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Rape Crisis responds to HMIC interim report on crime data integrity

1 May 2014

Responding to the HMIC interim report on crime data integrity released today (1st May 2014), Rape Crisis England & Wales spokeswoman Katie Russell said:

“Rape Crisis England & Wales once again welcomes the commitment to transparency and to the meaningful scrutiny of police practice in relation to crime-recording that this inspection and publication of its interim findings reflect. Nonetheless, it is clearly of grave concern that, during its scrutiny of these first 13 police forces, Her Majesty’s Inspectorate of Constabularies (HMIC) has found an emerging theme of serious sexual offences not being recorded.

Even more worrying is the fact that this is by no means the first such finding. Statistics released by HMIC just three months ago (31st January 2014) revealed persistently high levels of ‘no criming’ in relation to rape of both adults and children and wide disparities in police recording and investigation practices between 43 forces. In February 2012, HMIC published its Forging the Links report jointly with Her Majesty’s Crown Prosecution Service Inspectorate (HMCPSI), which highlighted similar concerns about inadequate and inconsistent police practice. How many more such reports will it take before we see a real and marked improvement in criminal justice for survivors of rape and other forms of sexual violence?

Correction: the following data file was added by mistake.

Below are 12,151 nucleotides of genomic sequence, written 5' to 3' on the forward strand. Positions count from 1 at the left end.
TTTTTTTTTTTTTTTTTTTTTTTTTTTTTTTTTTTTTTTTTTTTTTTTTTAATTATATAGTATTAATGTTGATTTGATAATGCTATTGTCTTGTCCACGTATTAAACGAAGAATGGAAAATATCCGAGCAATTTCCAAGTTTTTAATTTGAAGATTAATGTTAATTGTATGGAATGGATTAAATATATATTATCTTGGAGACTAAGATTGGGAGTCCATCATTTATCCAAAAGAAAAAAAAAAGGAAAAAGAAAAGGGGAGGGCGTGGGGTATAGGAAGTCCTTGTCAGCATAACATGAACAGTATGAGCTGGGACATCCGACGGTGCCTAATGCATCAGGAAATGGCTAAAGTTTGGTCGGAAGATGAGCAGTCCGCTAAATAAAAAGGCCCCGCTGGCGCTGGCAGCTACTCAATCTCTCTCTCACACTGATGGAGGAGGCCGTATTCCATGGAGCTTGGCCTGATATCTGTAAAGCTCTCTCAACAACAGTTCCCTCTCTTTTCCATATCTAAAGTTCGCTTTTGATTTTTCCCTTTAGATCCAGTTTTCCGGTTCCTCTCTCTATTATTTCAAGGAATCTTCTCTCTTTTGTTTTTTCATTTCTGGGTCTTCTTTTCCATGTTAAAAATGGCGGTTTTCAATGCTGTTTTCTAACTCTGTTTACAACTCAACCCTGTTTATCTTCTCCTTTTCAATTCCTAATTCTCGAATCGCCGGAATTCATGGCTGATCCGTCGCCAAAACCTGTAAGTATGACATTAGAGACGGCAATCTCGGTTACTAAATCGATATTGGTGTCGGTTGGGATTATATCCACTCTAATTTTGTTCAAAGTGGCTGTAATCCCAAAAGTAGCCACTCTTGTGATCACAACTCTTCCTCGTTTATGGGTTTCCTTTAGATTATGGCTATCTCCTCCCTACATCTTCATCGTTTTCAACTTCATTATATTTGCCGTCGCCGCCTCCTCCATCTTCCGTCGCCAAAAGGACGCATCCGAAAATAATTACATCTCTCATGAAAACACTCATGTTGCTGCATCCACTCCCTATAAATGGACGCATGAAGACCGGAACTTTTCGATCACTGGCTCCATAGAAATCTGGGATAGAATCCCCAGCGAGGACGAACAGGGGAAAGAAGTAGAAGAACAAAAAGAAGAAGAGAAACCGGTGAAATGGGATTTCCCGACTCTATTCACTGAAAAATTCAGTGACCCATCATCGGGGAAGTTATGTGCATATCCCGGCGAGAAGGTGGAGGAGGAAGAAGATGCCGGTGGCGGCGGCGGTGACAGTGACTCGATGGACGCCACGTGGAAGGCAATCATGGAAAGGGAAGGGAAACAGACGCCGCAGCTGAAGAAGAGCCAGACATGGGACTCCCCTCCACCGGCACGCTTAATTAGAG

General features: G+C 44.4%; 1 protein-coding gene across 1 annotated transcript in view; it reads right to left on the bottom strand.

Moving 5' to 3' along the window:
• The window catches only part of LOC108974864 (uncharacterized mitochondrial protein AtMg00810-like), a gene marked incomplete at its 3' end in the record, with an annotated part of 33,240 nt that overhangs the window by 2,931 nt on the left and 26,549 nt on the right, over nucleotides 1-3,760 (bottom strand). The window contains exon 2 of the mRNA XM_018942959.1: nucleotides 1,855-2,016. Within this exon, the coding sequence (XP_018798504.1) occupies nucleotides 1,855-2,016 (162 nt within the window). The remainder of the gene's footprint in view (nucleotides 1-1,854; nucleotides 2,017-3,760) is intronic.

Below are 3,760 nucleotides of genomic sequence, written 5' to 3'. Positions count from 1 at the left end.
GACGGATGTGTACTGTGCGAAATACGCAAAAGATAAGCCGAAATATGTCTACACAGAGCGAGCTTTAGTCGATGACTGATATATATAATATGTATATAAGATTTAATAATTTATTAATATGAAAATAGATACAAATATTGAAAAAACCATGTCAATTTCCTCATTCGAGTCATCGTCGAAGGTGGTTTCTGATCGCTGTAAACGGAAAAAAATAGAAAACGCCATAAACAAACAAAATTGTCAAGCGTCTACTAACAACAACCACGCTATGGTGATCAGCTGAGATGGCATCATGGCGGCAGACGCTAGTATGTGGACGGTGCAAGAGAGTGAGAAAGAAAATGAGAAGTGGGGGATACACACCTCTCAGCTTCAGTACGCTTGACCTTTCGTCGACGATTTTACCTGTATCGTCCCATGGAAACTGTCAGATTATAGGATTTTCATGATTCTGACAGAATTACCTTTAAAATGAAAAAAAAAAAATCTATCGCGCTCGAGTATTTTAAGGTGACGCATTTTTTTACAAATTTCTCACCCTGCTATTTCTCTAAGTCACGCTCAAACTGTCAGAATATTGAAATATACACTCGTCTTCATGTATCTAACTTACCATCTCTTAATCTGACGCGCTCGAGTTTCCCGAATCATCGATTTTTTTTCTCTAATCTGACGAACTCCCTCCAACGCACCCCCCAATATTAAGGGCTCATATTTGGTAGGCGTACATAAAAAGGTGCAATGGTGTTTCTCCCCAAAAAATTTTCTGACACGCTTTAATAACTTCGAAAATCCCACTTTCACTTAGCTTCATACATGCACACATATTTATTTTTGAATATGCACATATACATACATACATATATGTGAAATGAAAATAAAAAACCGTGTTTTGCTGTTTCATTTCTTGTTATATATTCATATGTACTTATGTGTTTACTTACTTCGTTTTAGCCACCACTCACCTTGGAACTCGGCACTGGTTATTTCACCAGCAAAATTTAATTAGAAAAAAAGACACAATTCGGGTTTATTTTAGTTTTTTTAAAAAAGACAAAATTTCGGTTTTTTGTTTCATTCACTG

Government statistics suggest that just 15% of those who experience sexual violence currently choose to report to the police. Findings such as those published today do nothing to improve survivors’ confidence that they will be believed and their cases adequately investigated if they do want to pursue criminal justice.

Through our 40 years’ experience of providing specialist sexual violence support services to women and girls, Rape Crisis knows that the kind of independent advocacy and support our member Centres offer can make a real difference to survivors’ experience.

Today’s findings again suggest a need for urgent action to tackle sexual violence crime-recording. We hope they will also remind Police & Crime Commissioners (PCCs) and others of the crucial importance of ensuring access to specialist sexual violence services for all survivors through the provision of sustainable funding.”

Survivors of sexual violence can find information about their nearest Rape Crisis services here.